The American Cleaning Institute’s annual conference in Orlando last month looked like a gathering of an industry full of optimism. Attendance was at a 10-year high, and the receptions were buoyant. Even the skies were sunny.
But below the surface, pessimism prevailed over the state of the industry’s bread-and-butter business, laundry detergents. For several years now, the business has been stagnant, resulting in slow sales for the chemical companies that supply it with ingredients.
Executives at the meeting pointed to the frank assessment of the laundry detergent business offered by Alan G. Lafley, Procter & Gamble’s chief executive, at an investor briefing last November. With brands such as Tide and Gain, P&G commands about 60% of the U.S. detergent market.
“This category has been declining since the financial crisis and recession. In fact, this category has been struggling since 2007, when the leading branded competitor chose to effectively exit the U.S. market,” Lafley said, referring to Unilever’s sale of its North American detergents business to Sun Products. “The middle of the market disappeared, and all that was left was P&G in the premium end and three competitors in the economy end.”
Moreover, U.S. households are smaller and are doing fewer wash loads per week in high-efficiency washing machines that require less detergent. And the price gap between economy brands and P&G’s premium products is widening, Lafley said.
For P&G, one bright spot has been the introduction of single-dose laundry pods. The company claims a 75–80% share of the category, which today accounts for about 12% of detergent sales. But as several chemical company executives ruefully observed, single-dose detergents are bad news for them because they prevent the overdosing that is rampant with traditional liquid detergents.
Those executives admitted their powerlessness to change basic economics and demographics. Instead, they are focusing on factors that are in their control and trying to help bring about a day when the U.S. detergents category is no longer in decline.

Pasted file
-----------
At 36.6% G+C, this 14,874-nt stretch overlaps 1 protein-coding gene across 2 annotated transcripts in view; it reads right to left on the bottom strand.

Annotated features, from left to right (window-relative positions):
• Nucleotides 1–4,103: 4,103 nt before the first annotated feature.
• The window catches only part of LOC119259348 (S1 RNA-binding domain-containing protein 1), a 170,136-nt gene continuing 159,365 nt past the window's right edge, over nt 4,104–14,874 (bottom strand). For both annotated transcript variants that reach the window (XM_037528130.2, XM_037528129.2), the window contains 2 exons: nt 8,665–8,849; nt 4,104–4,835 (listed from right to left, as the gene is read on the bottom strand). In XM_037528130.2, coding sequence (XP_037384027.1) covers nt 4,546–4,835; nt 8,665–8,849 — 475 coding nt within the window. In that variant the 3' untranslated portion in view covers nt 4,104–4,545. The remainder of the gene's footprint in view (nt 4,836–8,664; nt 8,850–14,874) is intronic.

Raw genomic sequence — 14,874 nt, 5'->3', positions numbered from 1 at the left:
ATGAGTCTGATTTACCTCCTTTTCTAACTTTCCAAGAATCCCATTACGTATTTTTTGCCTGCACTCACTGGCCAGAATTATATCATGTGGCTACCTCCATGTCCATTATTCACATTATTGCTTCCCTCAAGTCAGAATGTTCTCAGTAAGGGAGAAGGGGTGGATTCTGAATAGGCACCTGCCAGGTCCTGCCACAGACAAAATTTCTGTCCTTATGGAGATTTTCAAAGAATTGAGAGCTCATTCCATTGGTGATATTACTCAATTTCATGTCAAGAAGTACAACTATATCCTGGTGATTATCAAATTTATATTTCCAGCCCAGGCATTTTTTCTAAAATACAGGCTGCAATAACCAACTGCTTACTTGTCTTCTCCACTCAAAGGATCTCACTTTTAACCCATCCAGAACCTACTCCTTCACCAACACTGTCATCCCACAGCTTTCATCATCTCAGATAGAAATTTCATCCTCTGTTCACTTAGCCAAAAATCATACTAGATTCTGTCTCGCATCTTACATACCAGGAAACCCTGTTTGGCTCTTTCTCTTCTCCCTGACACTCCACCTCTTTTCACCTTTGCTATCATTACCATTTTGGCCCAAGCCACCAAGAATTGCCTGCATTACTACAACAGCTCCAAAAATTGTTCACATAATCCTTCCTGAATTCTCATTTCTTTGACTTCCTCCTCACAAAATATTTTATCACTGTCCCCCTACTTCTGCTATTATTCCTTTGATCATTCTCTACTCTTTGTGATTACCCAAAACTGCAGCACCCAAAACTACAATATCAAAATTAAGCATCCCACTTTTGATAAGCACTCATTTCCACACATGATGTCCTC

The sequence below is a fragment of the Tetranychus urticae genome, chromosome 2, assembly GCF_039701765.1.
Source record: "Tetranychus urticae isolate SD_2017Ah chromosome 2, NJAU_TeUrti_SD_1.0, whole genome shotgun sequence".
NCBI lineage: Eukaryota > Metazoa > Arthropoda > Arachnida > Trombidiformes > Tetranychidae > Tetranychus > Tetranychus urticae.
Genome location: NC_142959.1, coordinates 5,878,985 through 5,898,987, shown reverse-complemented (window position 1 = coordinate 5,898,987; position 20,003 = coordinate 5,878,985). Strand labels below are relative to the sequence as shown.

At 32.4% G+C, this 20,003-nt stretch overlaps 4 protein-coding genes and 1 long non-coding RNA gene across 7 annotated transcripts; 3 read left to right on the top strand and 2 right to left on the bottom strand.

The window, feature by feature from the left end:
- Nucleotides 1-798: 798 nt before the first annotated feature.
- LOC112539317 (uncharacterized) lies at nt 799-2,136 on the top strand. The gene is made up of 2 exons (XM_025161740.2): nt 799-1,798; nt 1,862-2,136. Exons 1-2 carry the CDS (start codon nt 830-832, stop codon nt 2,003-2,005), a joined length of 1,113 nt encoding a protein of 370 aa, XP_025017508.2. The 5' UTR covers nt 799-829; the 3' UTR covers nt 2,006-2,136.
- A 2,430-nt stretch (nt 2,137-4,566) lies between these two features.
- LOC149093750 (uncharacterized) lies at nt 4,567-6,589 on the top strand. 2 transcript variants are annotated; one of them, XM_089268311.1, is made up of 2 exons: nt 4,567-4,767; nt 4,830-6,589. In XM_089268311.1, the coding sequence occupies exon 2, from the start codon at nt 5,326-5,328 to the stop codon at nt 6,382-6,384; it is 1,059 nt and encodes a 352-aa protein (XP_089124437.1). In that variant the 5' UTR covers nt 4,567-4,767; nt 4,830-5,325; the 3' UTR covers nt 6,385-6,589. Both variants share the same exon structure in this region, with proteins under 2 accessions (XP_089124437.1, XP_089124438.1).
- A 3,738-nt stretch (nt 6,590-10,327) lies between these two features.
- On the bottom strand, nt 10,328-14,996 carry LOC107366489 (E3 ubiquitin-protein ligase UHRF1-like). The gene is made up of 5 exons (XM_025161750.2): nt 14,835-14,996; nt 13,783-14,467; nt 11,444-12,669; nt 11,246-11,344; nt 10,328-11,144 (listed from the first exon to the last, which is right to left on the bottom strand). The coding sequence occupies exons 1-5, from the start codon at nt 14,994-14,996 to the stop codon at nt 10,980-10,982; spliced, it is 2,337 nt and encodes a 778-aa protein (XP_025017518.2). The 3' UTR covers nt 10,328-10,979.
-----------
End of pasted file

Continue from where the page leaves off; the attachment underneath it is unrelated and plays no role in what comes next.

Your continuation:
Symbolic, perhaps, of a revamped approach to the cleaning products business, Dow Chemical ended a decades-long tradition of hosting a casino night at the conference. Instead, this year the company offered a comedy set featuring Paul Reiser, star of the 1990s sitcom “Mad About You.”
Dow was also sporting a new organizational structure and a new head of Dow Consumer Care, Ralf Brinkmann. Brinkmann told C&EN that the new structure will allow Dow’s consumer care business to draw products and technologies more quickly and completely from across the big company for use by cleaning industry customers.
For Brinkmann, one takeaway from the meeting is that industry customers are increasingly willing to open up and let ingredient suppliers such as Dow peek at what is being developed in their own labs. “We see a broader willingness of the leaders in the industry to say, ‘I’ll let Dow in,’ ” he said.
Executives at Evonik Industries were also talking up a new organizational structure that should benefit cleaning industry customers. Starting on July 1, the German company will divide into three independent legal entities, one of which, Nutrition & Care, will house the company’s business in chemicals for home care.
“It will make us quicker,” said Dana Nystrand, a marketing manager at the company, about the new structure. For example, she said her business will be able to call the shots on many investments that now require approval by Evonik’s board.
And Nystrand anticipates cross-fertilization between her new unit’s nutrition and care halves. It already happened, she said, in the launch of new sophorolipid surfactants, which are made via fermentation of vegetable oil and sugars. The project drew on Evonik’s experience in using fermentation to make amino acids for animal nutrition.
At BASF, managers are trying to help customers reverse what Dirk Buengel, head of the firm’s care chemicals business in North America, calls a decoupling of the overall economy from the health of the home care industry. Despite decent economic growth in the U.S., “2014 was a pretty rough year for the home care retail industry,” Buengel said.
In Buengel’s view, the solution is innovative products that customers want to buy. “There’s still room for innovation at a price premium,” he said, pointing to the success of single-dose laundry detergents. BASF’s performance-boosting Sokalan acrylic polymers, Buengel noted, ease formulation of such products by allowing customers to remove surfactants and other bulky ingredients.
To Buengel’s call for innovation, Jeffrey A. Rogers, Ashland’s vice president for consumer specialties, added the need for speed, especially when working with smaller regional customers. “They are always interested in new products, and they commercialize a lot faster,” he said.
Rogers noted that bigger companies are realizing the benefits of speed in new product development and are trying to do it faster. Ashland, he said, is prepared to help them.
Nobody at the Orlando meeting was overtly pessimistic, but no one was ebullient either. Brinkmann called the mood one of “conservative optimism.” Buengel said he was “cautiously optimistic.” They both hope to be using more enthusiastic phrases next year.